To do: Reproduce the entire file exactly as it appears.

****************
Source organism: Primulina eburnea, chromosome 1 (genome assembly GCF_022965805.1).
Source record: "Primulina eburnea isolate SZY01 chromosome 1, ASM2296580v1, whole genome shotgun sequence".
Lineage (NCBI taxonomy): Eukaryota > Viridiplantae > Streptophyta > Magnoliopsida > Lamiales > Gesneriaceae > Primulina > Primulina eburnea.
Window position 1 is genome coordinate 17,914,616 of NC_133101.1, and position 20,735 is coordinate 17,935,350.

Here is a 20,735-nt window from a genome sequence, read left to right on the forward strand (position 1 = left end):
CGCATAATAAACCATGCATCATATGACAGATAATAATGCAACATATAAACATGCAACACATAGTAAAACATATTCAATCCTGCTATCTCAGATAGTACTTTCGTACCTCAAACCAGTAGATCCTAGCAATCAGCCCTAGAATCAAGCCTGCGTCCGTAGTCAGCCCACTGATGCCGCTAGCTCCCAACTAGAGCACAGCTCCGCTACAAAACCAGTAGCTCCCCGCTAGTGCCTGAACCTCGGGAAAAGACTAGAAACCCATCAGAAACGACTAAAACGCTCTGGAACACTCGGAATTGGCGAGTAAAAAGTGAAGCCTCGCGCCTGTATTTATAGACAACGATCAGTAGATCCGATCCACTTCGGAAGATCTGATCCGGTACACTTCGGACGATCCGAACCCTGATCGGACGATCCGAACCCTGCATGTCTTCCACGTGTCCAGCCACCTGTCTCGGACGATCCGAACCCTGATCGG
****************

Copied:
Source organism: Primulina eburnea, chromosome 1 (genome assembly GCF_022965805.1).
Source record: "Primulina eburnea isolate SZY01 chromosome 1, ASM2296580v1, whole genome shotgun sequence".
Lineage (NCBI taxonomy): Eukaryota > Viridiplantae > Streptophyta > Magnoliopsida > Lamiales > Gesneriaceae > Primulina > Primulina eburnea.
Window position 1 is genome coordinate 17,914,616 of NC_133101.1, and position 20,735 is coordinate 17,935,350.

Here is a 20,735-nt window from a genome sequence, read left to right on the forward strand (position 1 = left end):
CGCATAATAAACCATGCATCATATGACAGATAATAATGCAACATATAAACATGCAACACATAGTAAAACATATTCAATCCTGCTATCTCAGATAGTACTTTCGTACCTCAAACCAGTAGATCCTAGCAATCAGCCCTAGAATCAAGCCTGCGTCCGTAGTCAGCCCACTGATGCCGCTAGCTCCCAACTAGAGCACAGCTCCGCTACAAAACCAGTAGCTCCCCGCTAGTGCCTGAACCTCGGGAAAAGACTAGAAACCCATCAGAAACGACTAAAACGCTCTGGAACACTCGGAATTGGCGAGTAAAAAGTGAAGCCTCGCGCCTGTATTTATAGACAACGATCAGTAGATCCGATCCACTTCGGAAGATCTGATCCGGTACACTTCGGACGATCCGAACCCTGATCGGACGATCCGAACCCTGCATGTCTTCCACGTGTCCAGCCACCTGTCTCGGACGATCCGAACCCTGATCGG